This is not intended to be a definitive guide to the holy month, but is a simple overview and more importantly, a ‘what not to do’ for those who are not fully aware or are new to the UAE.
Ramadan is the ninth month of the Muslim calendar and the month in which the Quran was revealed. The annual observation of the fast during the month is one of the five pillars of Islam and is a serious matter for Muslims as a test of faith. It is also a month to take things a little easier and to spend time with family.
This year Ramadan is expected to start on or around 17th May and at time of writing the date was yet to be confirmed. The UAE usually follows the announcement of Saudi Arabia but also has its own moon-sighting committee. The dates move forward by some 10 to 12 days each year as the Hijari calendar is slightly shorter than the Gregorian one that is in common use.
Those who don’t fast need to be aware of some restrictions and guidelines, and have consideration for those who do fast as it can be tough.
Do not eat, drink or smoke in public during fasting hours. This extends to chewing gum.
Whilst small children are exempt from fasting, please be discreet if giving them food or drinks.
Do not play loud music during the month. Stick to headphones and turn the volume down.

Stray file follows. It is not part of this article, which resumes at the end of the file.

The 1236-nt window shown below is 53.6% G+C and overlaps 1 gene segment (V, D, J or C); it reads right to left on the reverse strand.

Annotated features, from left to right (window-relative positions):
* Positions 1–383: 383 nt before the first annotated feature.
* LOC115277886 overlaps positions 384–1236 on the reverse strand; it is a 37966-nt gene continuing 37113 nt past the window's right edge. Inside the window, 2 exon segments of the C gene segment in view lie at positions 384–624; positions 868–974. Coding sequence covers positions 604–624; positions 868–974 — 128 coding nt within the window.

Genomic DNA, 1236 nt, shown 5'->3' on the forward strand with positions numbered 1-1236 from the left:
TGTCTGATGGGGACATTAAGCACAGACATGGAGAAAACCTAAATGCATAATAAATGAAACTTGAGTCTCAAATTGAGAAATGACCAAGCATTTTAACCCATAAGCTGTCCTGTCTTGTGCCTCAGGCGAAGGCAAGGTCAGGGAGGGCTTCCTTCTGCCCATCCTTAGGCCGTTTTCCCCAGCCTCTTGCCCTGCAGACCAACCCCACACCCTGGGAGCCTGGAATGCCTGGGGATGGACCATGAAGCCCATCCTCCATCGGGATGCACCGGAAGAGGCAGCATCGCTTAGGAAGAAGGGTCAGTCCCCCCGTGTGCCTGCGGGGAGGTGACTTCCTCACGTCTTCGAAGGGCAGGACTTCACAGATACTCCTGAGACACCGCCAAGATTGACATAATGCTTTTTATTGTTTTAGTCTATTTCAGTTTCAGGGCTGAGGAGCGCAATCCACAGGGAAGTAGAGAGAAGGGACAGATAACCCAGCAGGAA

No public displays of affection and avoid swearing.
Many cafes and restaurants will shut for the month, at least during the day as licences are required to serve food and drink and they also often need to put up shutters and screens to be out of the general view. Every hotel will have somewhere open during the day and you can find a list of independent venues that are open during the month at the end of this article.
All the larger malls will have at least one food court that is open, behind screens.
In the past it was forbidden to serve alcohol during the day but this restriction has been eased in the past couple of years to the point where a few venues are even advertising brunches as usual. A word of warning though; the authorities will appreciate public drunkenness even less than usual so be smart when leaving venues.
Do dress a little more modestly. The UAE is very lax about dress codes but this is a time to ensure that shoulders and knees are covered when out and about.
Long term residents will tell you that the standards of driving can become more erratic this month so be aware of this when out and about. You’ll often find people in a real rush to get home shortly before iftar too.
Have a little extra consideration for taxi and delivery drivers who need to go about their work as usual and may be finding it tough whilst fasting.
In accordance with Article 65 of UAE Labour Law, ‘the ordinary working hours shall be reduced by two hours during Ramadan’. This applies to all employees whether they are fasting or not.
An exception here is non-Muslim employees who come under DIFC employment law.
You may find that some stores and businesses keep different timings so it can be wise to check. Food shops will be open as usual during the day.